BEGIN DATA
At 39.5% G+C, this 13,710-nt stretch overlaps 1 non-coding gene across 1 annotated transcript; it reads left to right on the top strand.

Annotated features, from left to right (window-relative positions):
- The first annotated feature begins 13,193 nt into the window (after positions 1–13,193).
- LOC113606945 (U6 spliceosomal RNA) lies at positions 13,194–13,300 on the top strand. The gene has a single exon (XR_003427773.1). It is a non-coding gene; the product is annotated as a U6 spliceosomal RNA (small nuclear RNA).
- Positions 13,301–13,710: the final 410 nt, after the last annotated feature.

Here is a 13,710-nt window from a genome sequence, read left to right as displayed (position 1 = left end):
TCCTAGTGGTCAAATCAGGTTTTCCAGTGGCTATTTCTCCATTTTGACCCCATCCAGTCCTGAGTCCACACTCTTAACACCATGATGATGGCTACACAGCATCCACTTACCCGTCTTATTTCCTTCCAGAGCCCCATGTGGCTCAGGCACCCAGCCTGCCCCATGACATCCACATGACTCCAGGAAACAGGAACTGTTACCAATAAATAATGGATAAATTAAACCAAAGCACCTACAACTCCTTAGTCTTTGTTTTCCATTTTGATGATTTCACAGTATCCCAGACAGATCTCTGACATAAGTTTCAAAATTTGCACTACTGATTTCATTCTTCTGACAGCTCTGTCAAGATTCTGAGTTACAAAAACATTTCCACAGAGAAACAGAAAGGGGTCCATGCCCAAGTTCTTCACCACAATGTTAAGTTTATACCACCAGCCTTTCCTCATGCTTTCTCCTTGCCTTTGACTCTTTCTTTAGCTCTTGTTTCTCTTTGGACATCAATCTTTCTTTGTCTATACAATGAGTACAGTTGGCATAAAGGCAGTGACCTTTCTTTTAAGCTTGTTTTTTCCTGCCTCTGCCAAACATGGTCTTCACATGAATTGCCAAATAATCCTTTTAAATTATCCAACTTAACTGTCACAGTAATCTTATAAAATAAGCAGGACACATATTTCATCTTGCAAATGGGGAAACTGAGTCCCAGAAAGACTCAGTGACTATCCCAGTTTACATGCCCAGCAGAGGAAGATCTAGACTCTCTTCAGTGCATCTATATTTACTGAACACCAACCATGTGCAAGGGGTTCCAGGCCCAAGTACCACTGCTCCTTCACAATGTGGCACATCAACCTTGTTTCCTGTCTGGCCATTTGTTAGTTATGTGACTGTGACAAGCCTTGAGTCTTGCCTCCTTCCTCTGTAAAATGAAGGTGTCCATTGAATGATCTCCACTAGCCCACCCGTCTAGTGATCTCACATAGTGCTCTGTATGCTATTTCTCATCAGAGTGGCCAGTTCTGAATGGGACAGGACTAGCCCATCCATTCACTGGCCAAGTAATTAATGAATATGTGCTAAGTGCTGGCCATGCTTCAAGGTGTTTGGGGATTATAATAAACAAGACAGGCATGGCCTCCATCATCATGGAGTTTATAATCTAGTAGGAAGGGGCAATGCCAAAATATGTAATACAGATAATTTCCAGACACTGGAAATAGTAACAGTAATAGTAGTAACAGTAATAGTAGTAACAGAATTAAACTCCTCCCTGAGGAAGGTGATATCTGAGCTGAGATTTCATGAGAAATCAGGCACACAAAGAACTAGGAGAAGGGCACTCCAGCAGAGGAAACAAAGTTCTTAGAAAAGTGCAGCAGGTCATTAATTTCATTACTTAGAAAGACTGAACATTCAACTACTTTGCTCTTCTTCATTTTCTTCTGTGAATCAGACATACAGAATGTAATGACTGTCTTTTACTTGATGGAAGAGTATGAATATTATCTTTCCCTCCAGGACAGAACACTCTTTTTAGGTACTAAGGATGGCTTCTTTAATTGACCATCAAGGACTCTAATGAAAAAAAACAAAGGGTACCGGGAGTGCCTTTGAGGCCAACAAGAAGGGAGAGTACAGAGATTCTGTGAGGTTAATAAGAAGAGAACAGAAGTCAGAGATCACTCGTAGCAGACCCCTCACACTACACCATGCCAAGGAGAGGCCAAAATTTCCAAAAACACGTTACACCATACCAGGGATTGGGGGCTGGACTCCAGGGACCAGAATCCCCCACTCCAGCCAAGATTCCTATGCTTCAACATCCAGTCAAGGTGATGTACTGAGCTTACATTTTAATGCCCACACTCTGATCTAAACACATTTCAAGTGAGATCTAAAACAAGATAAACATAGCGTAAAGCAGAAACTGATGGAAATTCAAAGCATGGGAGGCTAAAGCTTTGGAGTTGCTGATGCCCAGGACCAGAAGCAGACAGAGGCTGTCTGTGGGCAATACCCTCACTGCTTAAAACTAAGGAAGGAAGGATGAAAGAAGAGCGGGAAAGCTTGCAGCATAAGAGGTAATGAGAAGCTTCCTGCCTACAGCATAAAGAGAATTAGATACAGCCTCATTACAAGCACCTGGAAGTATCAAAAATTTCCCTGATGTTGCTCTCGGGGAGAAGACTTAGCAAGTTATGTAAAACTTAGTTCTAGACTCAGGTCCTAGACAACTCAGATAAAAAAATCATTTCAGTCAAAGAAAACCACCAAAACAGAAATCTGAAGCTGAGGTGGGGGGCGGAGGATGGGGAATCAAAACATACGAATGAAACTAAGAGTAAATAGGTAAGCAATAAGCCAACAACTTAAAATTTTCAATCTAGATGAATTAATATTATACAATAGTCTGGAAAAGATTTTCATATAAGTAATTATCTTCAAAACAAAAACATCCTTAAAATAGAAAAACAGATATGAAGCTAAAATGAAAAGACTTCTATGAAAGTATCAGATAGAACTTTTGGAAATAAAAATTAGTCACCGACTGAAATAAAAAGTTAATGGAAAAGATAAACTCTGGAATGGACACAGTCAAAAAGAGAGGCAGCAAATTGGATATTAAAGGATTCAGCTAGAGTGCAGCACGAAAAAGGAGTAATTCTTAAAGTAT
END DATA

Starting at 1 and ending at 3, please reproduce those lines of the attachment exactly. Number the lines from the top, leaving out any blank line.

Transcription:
At 39.5% G+C, this 13,710-nt stretch overlaps 1 non-coding gene across 1 annotated transcript; it reads left to right on the top strand.

Annotated features, from left to right (window-relative positions):
- The first annotated feature begins 13,193 nt into the window (after positions 1–13,193).